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   Table of Contents      
Year : 2018  |  Volume : 4  |  Issue : 1  |  Page : 1-13

Hypothermia and brain inflammation after cardiac arrest

1 Department of Medicine, Virginia Commonwealth University, Falls Church, Virginia; Department of Neurology, Johns Hopkins University School of Medicine, Baltimore, MD, USA
2 Department of Pharmacy, Johns Hopkins University School of Medicine, Baltimore, MD, USA
3 Department of Neurology; Department of Anesthesiology and Critical Care Medicine, Johns Hopkins University School of Medicine, Baltimore, MD, USA

Date of Submission14-Mar-2018
Date of Decision17-Mar-2018
Date of Acceptance18-Mar-2018
Date of Web Publication18-Apr-2018

Correspondence Address:
Dr. Romergryko G Geocadin
600 N Wolfe Street, Phipps 455, Baltimore, MD 21287
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Source of Support: None, Conflict of Interest: None

DOI: 10.4103/bc.BC_4_18

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The cessation (ischemia) and restoration (reperfusion) of cerebral blood flow after cardiac arrest (CA) induce inflammatory processes that can result in additional brain injury. Therapeutic hypothermia (TH) has been proven as a brain protective strategy after CA. In this article, the underlying pathophysiology of ischemia-reperfusion brain injury with emphasis on the role of inflammatory mechanisms is reviewed. Potential targets for immunomodulatory treatments and relevant effects of TH are also discussed. Further studies are needed to delineate the complex pathophysiology and interactions among different components of immune response after CA and identify appropriate targets for clinical investigations.

Keywords: Brain injury, cardiac arrest, inflammation, therapeutic hypothermia

How to cite this article:
Tahsili-Fahadan P, Farrokh S, Geocadin RG. Hypothermia and brain inflammation after cardiac arrest. Brain Circ 2018;4:1-13

How to cite this URL:
Tahsili-Fahadan P, Farrokh S, Geocadin RG. Hypothermia and brain inflammation after cardiac arrest. Brain Circ [serial online] 2018 [cited 2022 Dec 1];4:1-13. Available from: http://www.braincirculation.org/text.asp?2018/4/1/1/230248

  Introduction Top

Despite major improvements in resuscitation, neurological injury after cardiac arrest (CA) has remained a major cause of morbidity and mortality among survivors.[1],[2] Brain injury occurs not only during the CA (”no-flow” injury) and resuscitation (”partial-flow” injury) but also after reestablishment of brain reperfusion (”reperfusion” injury). Inflammatory processes after ischemia-reperfusion (I/R) induced by CA play a pivotal role in neurological damage. So far, no pharmacological treatment has been approved for neuroprotection after CA. Therapeutic hypothermia (TH) is the only proven treatment to date to decrease the burden of neurological injury.[3] Better understanding of the underlying mechanism for I/R brain injury after CA is essential for the development of new therapeutic targets and neuroprotective strategies. Here, we review the inflammatory processes involved in I/R after CA. We also review the potential neuroprotective effects of TH in regard to brain inflammation.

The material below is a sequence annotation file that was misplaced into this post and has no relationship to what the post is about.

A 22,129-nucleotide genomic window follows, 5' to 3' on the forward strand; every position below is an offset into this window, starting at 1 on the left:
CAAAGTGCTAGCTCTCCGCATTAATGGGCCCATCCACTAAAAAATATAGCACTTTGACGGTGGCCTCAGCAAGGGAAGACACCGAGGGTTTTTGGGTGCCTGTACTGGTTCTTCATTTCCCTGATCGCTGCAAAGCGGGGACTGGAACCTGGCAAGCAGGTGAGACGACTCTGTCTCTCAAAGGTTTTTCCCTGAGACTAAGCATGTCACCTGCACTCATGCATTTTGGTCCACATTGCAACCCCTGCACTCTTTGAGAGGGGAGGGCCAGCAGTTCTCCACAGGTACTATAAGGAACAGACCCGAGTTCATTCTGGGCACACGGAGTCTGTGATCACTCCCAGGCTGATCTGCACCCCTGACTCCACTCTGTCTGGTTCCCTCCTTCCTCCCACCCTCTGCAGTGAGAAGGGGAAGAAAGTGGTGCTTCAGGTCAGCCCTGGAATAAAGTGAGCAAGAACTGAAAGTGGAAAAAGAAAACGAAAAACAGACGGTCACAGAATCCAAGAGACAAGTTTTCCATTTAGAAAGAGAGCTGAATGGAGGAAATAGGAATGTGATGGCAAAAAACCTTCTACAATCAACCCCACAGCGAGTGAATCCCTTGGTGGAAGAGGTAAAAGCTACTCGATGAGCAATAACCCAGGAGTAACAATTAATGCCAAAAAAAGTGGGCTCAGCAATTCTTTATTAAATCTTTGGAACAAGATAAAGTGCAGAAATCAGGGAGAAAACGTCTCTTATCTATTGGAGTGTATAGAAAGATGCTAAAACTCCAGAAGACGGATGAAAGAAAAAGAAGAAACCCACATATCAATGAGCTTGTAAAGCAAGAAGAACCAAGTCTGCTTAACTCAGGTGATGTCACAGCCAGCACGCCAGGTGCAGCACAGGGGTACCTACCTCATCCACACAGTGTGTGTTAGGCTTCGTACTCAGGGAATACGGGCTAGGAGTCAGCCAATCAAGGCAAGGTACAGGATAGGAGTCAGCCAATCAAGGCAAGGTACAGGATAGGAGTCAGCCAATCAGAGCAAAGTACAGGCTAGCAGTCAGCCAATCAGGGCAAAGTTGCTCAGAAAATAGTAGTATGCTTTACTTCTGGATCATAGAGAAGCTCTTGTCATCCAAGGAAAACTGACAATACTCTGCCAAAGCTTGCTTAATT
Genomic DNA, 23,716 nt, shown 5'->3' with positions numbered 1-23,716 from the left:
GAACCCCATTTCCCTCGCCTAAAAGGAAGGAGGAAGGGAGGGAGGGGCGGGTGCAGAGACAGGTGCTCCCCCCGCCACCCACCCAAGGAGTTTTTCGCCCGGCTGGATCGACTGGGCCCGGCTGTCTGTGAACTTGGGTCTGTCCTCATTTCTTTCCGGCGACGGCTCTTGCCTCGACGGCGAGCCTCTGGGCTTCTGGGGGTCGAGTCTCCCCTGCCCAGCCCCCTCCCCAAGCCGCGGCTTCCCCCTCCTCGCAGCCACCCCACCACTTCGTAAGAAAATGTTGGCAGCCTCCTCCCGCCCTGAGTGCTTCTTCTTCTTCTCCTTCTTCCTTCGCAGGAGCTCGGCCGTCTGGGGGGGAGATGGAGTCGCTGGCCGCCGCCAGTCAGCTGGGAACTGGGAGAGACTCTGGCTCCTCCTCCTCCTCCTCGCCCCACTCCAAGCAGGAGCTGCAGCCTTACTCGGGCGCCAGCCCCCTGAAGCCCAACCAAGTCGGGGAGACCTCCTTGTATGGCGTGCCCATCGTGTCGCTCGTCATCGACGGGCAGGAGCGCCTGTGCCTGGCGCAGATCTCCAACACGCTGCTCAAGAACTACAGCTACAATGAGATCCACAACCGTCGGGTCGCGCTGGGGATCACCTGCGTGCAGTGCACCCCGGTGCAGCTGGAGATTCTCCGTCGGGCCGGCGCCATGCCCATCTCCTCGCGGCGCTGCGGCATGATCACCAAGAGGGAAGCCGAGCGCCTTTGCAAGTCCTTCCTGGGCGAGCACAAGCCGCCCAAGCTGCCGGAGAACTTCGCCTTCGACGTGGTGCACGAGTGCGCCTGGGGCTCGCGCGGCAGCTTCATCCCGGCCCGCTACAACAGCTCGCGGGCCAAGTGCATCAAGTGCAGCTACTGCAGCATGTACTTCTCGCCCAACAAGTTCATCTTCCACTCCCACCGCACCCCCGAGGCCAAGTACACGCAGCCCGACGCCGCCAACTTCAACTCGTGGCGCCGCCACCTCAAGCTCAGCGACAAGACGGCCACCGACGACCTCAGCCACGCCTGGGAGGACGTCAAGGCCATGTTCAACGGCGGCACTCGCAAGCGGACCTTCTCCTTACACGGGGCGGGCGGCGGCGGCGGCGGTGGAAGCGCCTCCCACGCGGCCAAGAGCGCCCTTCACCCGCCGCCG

Pathophysiology of Brain Injury After Cardiac Arrest Top

Central nervous system receives almost a third of the cardiac output. Brain injury after CA occurs through several phases. Cerebral blood flow stops with CA (”no-flow” period). Global brain ischemia continues throughout mechanical cardiopulmonary resuscitation that can only provide 25%–40% of baseline cerebral blood flow (”partial-flow” period).[4] Successful return of spontaneous circulation (ROSC) will result in additional processes that may also lead to brain damage (”reperfusion” injury).

Excitotoxicity has been recognized as the main pathological basis of brain injury in the acute phase (minutes to hours after CA). Decreased cerebral blood flow and delivery of oxygen and glucose will enhance anaerobic metabolism within minutes of CA. This will result in lactate production and tissue acidosis.[4] Following ROSC, a transient rise in endogenous and exogenous catecholamines will reduce capillary blood flow that will further enhance lactate acidosis.[5] In addition, depletion of adenosine triphosphate (ATP) and inhibition of Na +/K +-ATPase will result in neuronal depolarization that in turn leads to increased intracellular shift of calcium and hence extracellular glutamate release.[6],[7] Increased glutamate will augment membrane depolarization and further intracellular calcium influx.[8] This will activate a cascade of several calcium-dependent enzymatic pathways such as lipases, proteases, and nucleases that will subsequently lead to disintegration of the cell membrane and tissue necrosis.[9] An increase in the expression of immediate early genes, microRNAs, and heat shock proteins is seen during the acute phase and may contribute to brain injury after CA.[10],[11] Accumulating evidence shows that enhanced release of excitatory amino acids (such as glutamate) will also increase permeability of mitochondrial membrane and thereby mitochondrial swelling and dysfunction.[11]